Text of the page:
“I refer to our recent conversations regarding the CFMEU boycott of Universal Cranes on projects where the head contractors are prepared to support your action against us,” Mr Smith wrote on August 14, 2012.

After proposing terms of agreement, including making payments to a union-run redundancy fund, Mr Smith asks if the CFMEU will “lift its ban”.

Mr Close responded from his iPhone: “Will also want you to fix the membership if we are to move forward.”

Asked what percentage of Universal’s workforce should be union members, Mr Close replied: “Ninety per cent I reckon that’s fair for me”.

Mr Close said negotiations with Universal and Mr Smith had gone on for years and had been extremely difficult.

It’s one of the world’s truly magnificent hotels, with views over the Arabian Sea and the imposing basalt archway built to commemorate King George V and Queen Mary’s arrival in British India.


Barack Obama, John Lennon, Roger Moore, Mick Jagger and Prince Charles are just a few who have passed through the grand entrance of Taj Mahal Palace in Mumbai.

But 33 years ago the hotel welcomed a far less glamorous guest through its doors.

A bedraggled Tony Abbott, just 23 years old and weary from three months backpacking on the cheap in India, decided it was time for a bit of luxury.

“I spent a lot of time in third-class compartments in railway carriages,” the prime minister told a business breakfast at the Taj on Thursday.

“I spent a lot of time in two-rupee-a-night hotels, and I thought I’m going to have to treat myself.

“So I came here to the Taj Hotel and I had the best lunch this hotel could provide.”

Much has changed since he first toured the subcontinent three decades ago.

Mr Abbott is now Australia’s prime minister, and India has evolved into the world’s second-largest nation with an economy rivalled only by China and the United States.

The bullock carts Mr Abbott watched trundling down the streets of Mumbai – today India’s busy financial hub – have faded into history as the nation charged forward.

“(India’s) clearly the emerging democratic superpower of the world and a country with which Australia has long and warm ties,” he said.

Mr Abbott wants to deepen Australia’s trade and business ties with India and its leader Narendra Modi, the country’s pro-business prime minister elevated to power in May.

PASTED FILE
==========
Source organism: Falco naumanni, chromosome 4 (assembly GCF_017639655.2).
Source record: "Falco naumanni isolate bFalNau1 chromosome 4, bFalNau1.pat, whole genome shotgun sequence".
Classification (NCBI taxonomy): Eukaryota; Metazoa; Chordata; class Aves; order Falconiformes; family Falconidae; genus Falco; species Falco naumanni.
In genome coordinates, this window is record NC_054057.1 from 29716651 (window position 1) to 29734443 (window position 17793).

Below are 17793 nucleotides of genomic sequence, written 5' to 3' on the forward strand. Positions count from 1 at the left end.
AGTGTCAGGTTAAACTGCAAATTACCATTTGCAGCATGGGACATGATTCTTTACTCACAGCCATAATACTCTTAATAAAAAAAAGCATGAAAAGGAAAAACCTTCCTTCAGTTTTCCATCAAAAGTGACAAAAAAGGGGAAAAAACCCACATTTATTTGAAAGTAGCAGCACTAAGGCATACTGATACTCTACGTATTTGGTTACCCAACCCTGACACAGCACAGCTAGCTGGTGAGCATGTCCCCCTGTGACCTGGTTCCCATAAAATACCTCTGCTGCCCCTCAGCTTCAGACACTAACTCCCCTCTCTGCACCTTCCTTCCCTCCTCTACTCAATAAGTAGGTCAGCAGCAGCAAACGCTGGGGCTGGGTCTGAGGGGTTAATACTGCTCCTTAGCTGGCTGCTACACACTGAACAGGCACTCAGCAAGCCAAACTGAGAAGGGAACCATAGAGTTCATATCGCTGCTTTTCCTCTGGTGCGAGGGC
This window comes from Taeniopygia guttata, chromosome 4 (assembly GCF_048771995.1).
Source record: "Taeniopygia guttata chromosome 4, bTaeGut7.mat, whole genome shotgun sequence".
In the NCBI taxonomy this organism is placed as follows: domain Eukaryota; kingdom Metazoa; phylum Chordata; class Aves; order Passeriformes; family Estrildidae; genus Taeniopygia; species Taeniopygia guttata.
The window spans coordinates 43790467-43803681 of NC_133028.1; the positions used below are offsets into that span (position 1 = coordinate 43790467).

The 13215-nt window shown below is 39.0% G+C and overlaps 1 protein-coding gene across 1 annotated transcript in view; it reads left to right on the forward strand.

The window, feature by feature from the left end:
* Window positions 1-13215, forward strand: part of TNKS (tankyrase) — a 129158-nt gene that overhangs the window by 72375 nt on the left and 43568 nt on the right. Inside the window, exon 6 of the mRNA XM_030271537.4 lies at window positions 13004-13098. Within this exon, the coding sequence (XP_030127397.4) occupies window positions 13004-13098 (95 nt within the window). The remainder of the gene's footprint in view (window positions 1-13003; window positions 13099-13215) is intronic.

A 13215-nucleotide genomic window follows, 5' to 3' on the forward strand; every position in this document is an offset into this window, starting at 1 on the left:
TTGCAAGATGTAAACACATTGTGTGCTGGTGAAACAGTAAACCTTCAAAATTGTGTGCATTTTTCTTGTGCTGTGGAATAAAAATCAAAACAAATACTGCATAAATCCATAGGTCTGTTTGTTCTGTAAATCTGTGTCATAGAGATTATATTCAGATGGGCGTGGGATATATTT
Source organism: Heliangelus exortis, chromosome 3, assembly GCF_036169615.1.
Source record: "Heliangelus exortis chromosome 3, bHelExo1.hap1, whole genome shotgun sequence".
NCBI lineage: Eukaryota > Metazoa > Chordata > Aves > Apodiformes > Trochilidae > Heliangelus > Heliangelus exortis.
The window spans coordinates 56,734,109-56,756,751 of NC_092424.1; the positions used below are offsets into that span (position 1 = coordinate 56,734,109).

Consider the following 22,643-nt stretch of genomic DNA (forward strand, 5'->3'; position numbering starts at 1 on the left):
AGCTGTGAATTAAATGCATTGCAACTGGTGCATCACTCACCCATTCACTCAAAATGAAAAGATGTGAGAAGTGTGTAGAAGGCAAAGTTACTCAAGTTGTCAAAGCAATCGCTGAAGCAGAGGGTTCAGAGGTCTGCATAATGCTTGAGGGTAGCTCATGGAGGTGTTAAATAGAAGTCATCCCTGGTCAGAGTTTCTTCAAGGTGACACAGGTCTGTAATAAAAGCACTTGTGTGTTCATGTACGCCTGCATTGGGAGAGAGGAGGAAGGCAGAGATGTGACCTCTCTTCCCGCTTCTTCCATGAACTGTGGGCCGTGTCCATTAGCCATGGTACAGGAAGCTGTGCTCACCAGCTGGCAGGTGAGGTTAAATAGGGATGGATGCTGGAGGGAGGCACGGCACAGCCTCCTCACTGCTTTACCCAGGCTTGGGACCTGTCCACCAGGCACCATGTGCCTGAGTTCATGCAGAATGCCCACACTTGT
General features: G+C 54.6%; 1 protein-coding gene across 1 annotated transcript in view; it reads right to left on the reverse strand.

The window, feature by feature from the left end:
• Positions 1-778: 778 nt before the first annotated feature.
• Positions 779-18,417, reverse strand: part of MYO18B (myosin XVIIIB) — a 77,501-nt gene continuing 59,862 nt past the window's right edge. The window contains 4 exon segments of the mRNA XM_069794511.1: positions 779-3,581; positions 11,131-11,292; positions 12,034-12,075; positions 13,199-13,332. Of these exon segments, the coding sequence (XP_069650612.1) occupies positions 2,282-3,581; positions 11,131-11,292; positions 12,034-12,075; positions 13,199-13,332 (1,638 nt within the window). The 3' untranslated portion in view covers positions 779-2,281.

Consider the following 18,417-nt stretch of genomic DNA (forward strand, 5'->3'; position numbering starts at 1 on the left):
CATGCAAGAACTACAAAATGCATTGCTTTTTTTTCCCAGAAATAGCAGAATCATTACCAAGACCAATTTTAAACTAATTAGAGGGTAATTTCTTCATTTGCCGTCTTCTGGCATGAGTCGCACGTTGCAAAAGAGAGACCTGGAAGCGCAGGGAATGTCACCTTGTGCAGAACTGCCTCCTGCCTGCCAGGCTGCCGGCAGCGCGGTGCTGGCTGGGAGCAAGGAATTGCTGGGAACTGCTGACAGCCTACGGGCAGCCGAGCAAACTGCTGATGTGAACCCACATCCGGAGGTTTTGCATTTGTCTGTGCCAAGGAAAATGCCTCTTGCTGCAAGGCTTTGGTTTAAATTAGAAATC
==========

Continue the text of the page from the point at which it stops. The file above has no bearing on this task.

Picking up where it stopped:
But before launching into the trade agenda of this two-day visit Mr Abbott paused to remember a darker chapter of India’s history.

He laid a wreath at the Taj to remember the 31 people murdered by terrorists at the hotel during the deadly 2008 Mumbai attacks.

The grand hotel was the scene of some of the worst violence during the attacks, with gunmen massacring guests and firing on police from within its grounds.

Mr Abbott wrote a tribute in the hotel’s memorial book to the 164 people who lost their lives, including two Australians – Brett Gilbert Taylor and Doug Markell.

Sydney defender Ted Richards has hailed the focus of teammates Lance Franklin and Adam Goodes in handling the firestorms that have surrounded them this AFL season.


The two indigenous stars are set to be key players in Saturday’s qualifying final against Fremantle, with Franklin scheduled to return from knee soreness which kept him out of last week’s game against Richmond.

He has rallied from a slow start to the season and a car accident which attracted plenty of unflattering headlines.

However, Franklin has since started to deliver in the first year of his nine-season contract, winning the Coleman Medal and garnering plenty of positive headlines.

“He copped it at the start of the year externally,” Richards said of Franklin.

“There were reports that were just so way off the mark, it was incredibly hard for him.

“But his ability to focus in on what’s important has just been phenomenal, the year he’s been able to have.”

While Franklin is a noted big game player, Richards suggested even Buddy would find it hard to improve on his recent high level.